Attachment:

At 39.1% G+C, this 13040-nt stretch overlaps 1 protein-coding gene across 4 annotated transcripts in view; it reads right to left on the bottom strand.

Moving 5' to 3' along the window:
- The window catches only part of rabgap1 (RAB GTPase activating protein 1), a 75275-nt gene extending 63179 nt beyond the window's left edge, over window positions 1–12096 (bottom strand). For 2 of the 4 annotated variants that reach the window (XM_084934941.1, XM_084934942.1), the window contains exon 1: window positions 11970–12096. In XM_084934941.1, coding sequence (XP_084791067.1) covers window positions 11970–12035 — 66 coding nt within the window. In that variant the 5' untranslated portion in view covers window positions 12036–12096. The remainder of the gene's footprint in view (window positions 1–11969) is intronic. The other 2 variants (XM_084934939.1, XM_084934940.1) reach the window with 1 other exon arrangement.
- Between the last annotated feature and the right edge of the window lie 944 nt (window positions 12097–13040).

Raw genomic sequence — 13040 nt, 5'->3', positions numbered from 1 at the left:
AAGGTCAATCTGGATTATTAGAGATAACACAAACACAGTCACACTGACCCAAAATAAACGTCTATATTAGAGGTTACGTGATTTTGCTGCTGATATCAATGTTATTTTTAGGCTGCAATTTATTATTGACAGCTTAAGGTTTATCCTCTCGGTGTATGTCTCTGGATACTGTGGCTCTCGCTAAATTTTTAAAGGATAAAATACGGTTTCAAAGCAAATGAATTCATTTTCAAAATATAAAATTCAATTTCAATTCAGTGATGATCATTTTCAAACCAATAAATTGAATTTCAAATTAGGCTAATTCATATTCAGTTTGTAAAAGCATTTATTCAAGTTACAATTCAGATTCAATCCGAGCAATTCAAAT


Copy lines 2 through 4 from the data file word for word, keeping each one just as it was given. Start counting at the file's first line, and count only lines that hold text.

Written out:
Moving 5' to 3' along the window:
- The window catches only part of rabgap1 (RAB GTPase activating protein 1), a 75275-nt gene extending 63179 nt beyond the window's left edge, over window positions 1–12096 (bottom strand). For 2 of the 4 annotated variants that reach the window (XM_084934941.1, XM_084934942.1), the window contains exon 1: window positions 11970–12096. In XM_084934941.1, coding sequence (XP_084791067.1) covers window positions 11970–12035 — 66 coding nt within the window. In that variant the 5' untranslated portion in view covers window positions 12036–12096. The remainder of the gene's footprint in view (window positions 1–11969) is intronic. The other 2 variants (XM_084934939.1, XM_084934940.1) reach the window with 1 other exon arrangement.
- Between the last annotated feature and the right edge of the window lie 944 nt (window positions 12097–13040).